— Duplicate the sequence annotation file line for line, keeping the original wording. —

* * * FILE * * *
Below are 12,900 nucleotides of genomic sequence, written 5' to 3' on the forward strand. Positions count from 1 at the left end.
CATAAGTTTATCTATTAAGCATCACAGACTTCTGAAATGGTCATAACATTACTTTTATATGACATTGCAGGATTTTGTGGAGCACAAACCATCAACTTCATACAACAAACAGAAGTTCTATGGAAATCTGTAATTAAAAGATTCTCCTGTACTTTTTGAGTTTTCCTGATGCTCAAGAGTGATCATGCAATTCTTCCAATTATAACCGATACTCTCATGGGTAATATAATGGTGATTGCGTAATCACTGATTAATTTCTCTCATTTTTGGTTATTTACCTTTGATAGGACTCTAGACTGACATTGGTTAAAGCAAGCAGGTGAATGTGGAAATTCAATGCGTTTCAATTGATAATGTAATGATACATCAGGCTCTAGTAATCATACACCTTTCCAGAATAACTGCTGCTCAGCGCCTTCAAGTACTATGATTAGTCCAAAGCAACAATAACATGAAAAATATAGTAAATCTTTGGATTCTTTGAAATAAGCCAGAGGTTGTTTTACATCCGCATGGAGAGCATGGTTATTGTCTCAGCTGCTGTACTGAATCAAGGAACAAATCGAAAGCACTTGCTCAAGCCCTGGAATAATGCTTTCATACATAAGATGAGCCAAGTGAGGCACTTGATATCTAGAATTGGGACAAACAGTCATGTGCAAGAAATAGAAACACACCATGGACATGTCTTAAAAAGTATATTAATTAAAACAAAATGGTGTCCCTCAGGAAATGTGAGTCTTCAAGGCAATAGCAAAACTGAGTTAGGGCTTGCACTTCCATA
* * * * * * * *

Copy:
Below are 12,900 nucleotides of genomic sequence, written 5' to 3' on the forward strand. Positions count from 1 at the left end.
CATAAGTTTATCTATTAAGCATCACAGACTTCTGAAATGGTCATAACATTACTTTTATATGACATTGCAGGATTTTGTGGAGCACAAACCATCAACTTCATACAACAAACAGAAGTTCTATGGAAATCTGTAATTAAAAGATTCTCCTGTACTTTTTGAGTTTTCCTGATGCTCAAGAGTGATCATGCAATTCTTCCAATTATAACCGATACTCTCATGGGTAATATAATGGTGATTGCGTAATCACTGATTAATTTCTCTCATTTTTGGTTATTTACCTTTGATAGGACTCTAGACTGACATTGGTTAAAGCAAGCAGGTGAATGTGGAAATTCAATGCGTTTCAATTGATAATGTAATGATACATCAGGCTCTAGTAATCATACACCTTTCCAGAATAACTGCTGCTCAGCGCCTTCAAGTACTATGATTAGTCCAAAGCAACAATAACATGAAAAATATAGTAAATCTTTGGATTCTTTGAAATAAGCCAGAGGTTGTTTTACATCCGCATGGAGAGCATGGTTATTGTCTCAGCTGCTGTACTGAATCAAGGAACAAATCGAAAGCACTTGCTCAAGCCCTGGAATAATGCTTTCATACATAAGATGAGCCAAGTGAGGCACTTGATATCTAGAATTGGGACAAACAGTCATGTGCAAGAAATAGAAACACACCATGGACATGTCTTAAAAAGTATATTAATTAAAACAAAATGGTGTCCCTCAGGAAATGTGAGTCTTCAAGGCAATAGCAAAACTGAGTTAGGGCTTGCACTTCCATA